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Game Industry's Creativity is Still Immature, Says Miyamoto

| 3 Jul 2014 20:25
Shigeru Miyamoto E3

Miyamoto was disappointed with the violent showcase presented at E3 this year, stating the industry suffers from creative immaturity.

During the Q&A portion in Nintendo's 74th annual general meeting of shareholders, beloved Mario creator Shigeru Miyamoto was very forward about his thoughts on this year's E3 showcase, particularly Nintendo's biggest competitors Sony and Microsoft.

"This year, the majority of what the other developers exhibited was bloody shooter software that was mainly set in violent surroundings or, in a different sense, realistic and cool worlds." He goes on to say that the industry itself is suffering from a lack of creative growth, "[T]o some, it might have seemed as though there wasn't a wide variety of software at E3, and as though many people followed the same direction to make their video games. I believe this is a revelation of creative immaturity on our part as creators in the video game industry."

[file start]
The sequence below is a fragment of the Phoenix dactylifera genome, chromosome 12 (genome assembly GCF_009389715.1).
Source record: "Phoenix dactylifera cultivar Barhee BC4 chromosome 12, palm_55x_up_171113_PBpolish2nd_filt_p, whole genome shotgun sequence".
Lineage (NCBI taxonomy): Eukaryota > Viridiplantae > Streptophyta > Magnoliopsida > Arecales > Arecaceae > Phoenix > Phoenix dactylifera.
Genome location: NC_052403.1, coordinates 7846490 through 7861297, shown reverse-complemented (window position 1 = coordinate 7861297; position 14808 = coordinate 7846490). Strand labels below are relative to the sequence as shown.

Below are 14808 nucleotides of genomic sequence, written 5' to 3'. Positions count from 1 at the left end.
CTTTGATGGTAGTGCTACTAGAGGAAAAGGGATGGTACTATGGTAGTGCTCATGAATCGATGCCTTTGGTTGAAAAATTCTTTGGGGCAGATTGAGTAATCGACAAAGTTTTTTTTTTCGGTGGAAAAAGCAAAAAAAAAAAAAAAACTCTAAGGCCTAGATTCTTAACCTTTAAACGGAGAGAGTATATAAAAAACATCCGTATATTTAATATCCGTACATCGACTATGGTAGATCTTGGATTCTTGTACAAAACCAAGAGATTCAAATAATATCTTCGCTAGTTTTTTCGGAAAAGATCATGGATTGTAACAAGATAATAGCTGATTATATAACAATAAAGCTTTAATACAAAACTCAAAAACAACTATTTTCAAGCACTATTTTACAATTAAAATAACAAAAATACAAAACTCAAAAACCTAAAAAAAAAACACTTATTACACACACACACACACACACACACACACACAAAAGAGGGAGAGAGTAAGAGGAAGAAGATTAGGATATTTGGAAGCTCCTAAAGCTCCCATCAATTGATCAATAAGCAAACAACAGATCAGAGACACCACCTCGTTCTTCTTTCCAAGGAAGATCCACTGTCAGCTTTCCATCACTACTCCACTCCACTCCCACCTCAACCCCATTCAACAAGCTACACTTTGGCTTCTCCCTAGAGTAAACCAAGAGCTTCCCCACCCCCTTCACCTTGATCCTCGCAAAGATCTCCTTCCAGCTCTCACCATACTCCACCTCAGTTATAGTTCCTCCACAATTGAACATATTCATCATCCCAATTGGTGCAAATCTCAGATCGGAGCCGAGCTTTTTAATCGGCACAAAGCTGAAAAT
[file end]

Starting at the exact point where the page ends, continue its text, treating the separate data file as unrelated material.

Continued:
Miyamoto believes the violent theme comes from competitors copying one another because of prior success in the realm of 'bloody shooter software,' "Because so many software developers are competing in that category, it seemed like most of the titles at the show were of that kind."

He understands the general public may misinterpret his comments, "But in the digital content field, I think that our creativity is still immature," at least when compared to the other creative industries. "In the world of comic books and movies, there are people who are challenging themselves to be even more creative than before in creating their content. I believe that we (those who are creating digital content called video games) are still in a transitional period and will eventually step up into the phases where we expand and enrich the substance of our creativity. If we can manage Nintendo without losing sight of this challenge, I believe we might be able to create new entertainment that dominates the industry."

Source: GamesIndustry

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